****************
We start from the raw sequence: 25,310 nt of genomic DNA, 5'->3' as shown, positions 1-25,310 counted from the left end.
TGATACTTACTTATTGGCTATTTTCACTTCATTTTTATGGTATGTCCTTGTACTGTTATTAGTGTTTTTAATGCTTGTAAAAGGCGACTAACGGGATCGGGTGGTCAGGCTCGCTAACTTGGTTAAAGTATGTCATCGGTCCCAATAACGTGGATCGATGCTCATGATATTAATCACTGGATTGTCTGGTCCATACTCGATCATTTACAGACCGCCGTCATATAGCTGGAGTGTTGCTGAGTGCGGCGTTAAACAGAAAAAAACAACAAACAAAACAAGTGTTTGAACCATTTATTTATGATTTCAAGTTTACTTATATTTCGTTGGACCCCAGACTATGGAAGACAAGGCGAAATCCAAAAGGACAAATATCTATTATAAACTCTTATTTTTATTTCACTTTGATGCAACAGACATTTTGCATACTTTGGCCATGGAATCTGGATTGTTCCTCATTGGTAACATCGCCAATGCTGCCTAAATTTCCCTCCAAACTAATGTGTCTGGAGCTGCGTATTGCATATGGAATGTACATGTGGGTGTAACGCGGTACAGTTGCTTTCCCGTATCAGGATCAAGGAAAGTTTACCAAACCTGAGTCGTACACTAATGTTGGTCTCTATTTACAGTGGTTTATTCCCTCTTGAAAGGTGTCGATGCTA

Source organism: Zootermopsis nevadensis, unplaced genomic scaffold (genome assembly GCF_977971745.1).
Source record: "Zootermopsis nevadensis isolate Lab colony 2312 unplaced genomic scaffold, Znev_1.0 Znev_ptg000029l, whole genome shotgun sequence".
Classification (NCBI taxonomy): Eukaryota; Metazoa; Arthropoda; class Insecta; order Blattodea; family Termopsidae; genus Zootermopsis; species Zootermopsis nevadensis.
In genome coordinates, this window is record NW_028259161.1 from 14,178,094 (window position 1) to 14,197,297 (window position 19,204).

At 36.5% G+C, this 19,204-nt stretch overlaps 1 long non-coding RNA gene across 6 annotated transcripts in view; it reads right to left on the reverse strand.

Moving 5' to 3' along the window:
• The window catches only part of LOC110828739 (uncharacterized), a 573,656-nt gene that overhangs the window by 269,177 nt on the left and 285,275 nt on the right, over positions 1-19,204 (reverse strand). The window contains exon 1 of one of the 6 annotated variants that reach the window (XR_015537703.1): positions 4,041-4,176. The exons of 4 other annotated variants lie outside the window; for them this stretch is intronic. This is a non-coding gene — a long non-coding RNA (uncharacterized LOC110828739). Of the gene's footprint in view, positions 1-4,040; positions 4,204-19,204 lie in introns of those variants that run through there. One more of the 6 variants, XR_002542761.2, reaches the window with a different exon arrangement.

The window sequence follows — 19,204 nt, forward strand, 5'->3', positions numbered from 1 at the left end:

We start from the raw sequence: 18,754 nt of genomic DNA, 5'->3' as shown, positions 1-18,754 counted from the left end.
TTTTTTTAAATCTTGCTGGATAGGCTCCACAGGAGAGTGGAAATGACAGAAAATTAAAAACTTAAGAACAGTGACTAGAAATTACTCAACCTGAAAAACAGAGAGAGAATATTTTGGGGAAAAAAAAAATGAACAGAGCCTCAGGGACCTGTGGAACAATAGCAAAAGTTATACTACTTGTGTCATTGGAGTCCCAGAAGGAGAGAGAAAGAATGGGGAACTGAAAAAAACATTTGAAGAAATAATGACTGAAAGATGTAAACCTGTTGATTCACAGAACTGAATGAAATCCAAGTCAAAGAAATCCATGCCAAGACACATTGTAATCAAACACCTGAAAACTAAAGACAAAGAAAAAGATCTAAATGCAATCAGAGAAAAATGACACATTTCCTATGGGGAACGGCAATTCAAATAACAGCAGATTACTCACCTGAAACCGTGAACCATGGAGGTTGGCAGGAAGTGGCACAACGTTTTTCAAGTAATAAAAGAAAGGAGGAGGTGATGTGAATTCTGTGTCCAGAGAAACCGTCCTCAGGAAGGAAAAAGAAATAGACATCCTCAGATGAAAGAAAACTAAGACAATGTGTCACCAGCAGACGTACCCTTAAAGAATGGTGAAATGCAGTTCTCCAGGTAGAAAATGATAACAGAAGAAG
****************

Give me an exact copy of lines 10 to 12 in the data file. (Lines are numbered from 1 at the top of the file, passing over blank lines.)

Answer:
The window sequence follows — 19,204 nt, forward strand, 5'->3', positions numbered from 1 at the left end:

We start from the raw sequence: 18,754 nt of genomic DNA, 5'->3' as shown, positions 1-18,754 counted from the left end.
TTTTTTTAAATCTTGCTGGATAGGCTCCACAGGAGAGTGGAAATGACAGAAAATTAAAAACTTAAGAACAGTGACTAGAAATTACTCAACCTGAAAAACAGAGAGAGAATATTTTGGGGAAAAAAAAAATGAACAGAGCCTCAGGGACCTGTGGAACAATAGCAAAAGTTATACTACTTGTGTCATTGGAGTCCCAGAAGGAGAGAGAAAGAATGGGGAACTGAAAAAAACATTTGAAGAAATAATGACTGAAAGATGTAAACCTGTTGATTCACAGAACTGAATGAAATCCAAGTCAAAGAAATCCATGCCAAGACACATTGTAATCAAACACCTGAAAACTAAAGACAAAGAAAAAGATCTAAATGCAATCAGAGAAAAATGACACATTTCCTATGGGGAACGGCAATTCAAATAACAGCAGATTACTCACCTGAAACCGTGAACCATGGAGGTTGGCAGGAAGTGGCACAACGTTTTTCAAGTAATAAAAGAAAGGAGGAGGTGATGTGAATTCTGTGTCCAGAGAAACCGTCCTCAGGAAGGAAAAAGAAATAGACATCCTCAGATGAAAGAAAACTAAGACAATGTGTCACCAGCAGACGTACCCTTAAAGAATGGTGAAATGCAGTTCTCCAGGTAGAAAATGATAACAGAAGAAG